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I have been tackling the problems of Webfonts across various browsers, and have been following the recommendations of FontSpring that seems to be the latest recommended solution.

However, as I am using a CDN and serving up my CSS files from a different domain, I very quickly discovered that neither IE or Firefox will load the WebFonts from the CDN giving an error such as @font-face failed cross-origin request. In my CSS I had something like the following:

@font-face {
    font-family: 'ClarendonRoman';
    src: url('/assets/fonts/clarendon-bt-webfont.eot?#iefix') format('embedded-opentype'),
       url('/assets/fonts/clarendon-bt-webfont.woff') format('woff'),
       url('/assets/fonts/clarendon-bt-webfont.ttf')  format('truetype'),
       url('/assets/fonts/clarendon-bt-webfont.svg#svgFontName') format('svg');
    font-weight: normal;
    font-style: normal;
}

As you can see, the paths to the fonts are relative to the CSS, and as a result fonts won't load from the CDN. What I have had to is hard code in the domain of the site into my style sheets so that the fonts do load from the same origin. So my new style sheet looks like this:

@font-face {
    font-family: 'ClarendonRoman';
    src: url('//mydomain.com/assets/fonts/clarendon-bt-webfont.eot?#iefix') format('embedded-opentype'),
       url('//mydomain.com/assets/fonts/clarendon-bt-webfont.woff') format('woff'),
       url('//mydomain.com/assets/fonts/clarendon-bt-webfont.ttf')  format('truetype'),
       url('//mydomain.com/assets/fonts/clarendon-bt-webfont.svg#svgFontName') format('svg');
    font-weight: normal;
    font-style: normal;
}

And now with the embedded domain, everything works perfectly across HTTPS and HTTP traffic. However, I am not entirely happy as I am no longer using my CDN to serve up the font files, and I am a stickler for performance. As I can't seem to get around the cross origin domain issue, I have been thinking about embedding the fonts instead. If you take a look at http://www.fontspring.com/blog/the-new-bulletproof-font-face-syntax, you will see that they recommend a data-uri embedded format as follows:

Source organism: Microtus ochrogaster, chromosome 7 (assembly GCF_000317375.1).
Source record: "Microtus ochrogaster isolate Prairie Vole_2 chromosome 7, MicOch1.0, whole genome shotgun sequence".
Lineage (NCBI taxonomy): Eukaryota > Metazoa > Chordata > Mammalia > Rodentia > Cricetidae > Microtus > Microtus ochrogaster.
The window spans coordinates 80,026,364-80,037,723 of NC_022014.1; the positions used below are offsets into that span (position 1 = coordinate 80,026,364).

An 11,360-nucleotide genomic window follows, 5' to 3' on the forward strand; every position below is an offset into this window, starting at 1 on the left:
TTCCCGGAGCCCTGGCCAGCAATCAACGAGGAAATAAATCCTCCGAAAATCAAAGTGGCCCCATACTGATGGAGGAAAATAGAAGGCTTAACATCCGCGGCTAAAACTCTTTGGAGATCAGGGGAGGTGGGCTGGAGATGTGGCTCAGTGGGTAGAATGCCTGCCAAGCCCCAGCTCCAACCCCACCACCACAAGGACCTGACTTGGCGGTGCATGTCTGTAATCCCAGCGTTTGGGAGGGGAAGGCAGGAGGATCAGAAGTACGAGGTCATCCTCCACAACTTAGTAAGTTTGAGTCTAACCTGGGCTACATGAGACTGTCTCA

@font-face {
  font-family: 'MyFontFamily';
  src: url('myfont-webfont.eot?') format('embedded-opentype');
  }

@font-face {
  font-family: 'MyFontFamily';
  url(data:font/truetype;charset=utf-8;base64,BASE64_ENCODED_DATA_HERE)  format('truetype'),
  url(data:font/woff;charset=utf-8;base64,BASE64_ENCODED_DATA_HERE)  format('woff'),
  url('myfont-webfont.svg#svgFontName') format('svg');    
}

So I have quite a few questions about this:

  • Surely if I embed the font twice in my stylesheet using Base64 encoding for the TTF and WOFF formats I am going to bloat my style sheet to the point where possibly the advantage of embedding is negated by the doubling or more of data in my stylesheet?
  • Why in the example is src: not used before each url(data:...). Is this a typo, or intentional?
  • If I embed the fonts, will all browsers use the embedded version over the EOT version and thus save a server round trip? Which browsers will use the embedded TTF or WOFF files?
  • Why are we not embedding the EOT version?

I appreciate there's quite a bit in this post, but I am hoping this post will prove useful to others who face the same dilemma.

Matt

share|improve this question
    
thanks for the FontSpring link – wintersolutions Feb 17 '12 at 12:16
    
If you're getting failed cross-origin request that likely means you have a configuration problem of your CDN. Is it setup with allow Access-Control-Allow-Origin properly? – Alan Apr 15 '12 at 4:51
    
MaxCDN posted an article on this which addressed the issue for me: support.netdna.com/knowledgebase/working-webfonts-with-cdn – user1612741 Aug 20 '12 at 20:53

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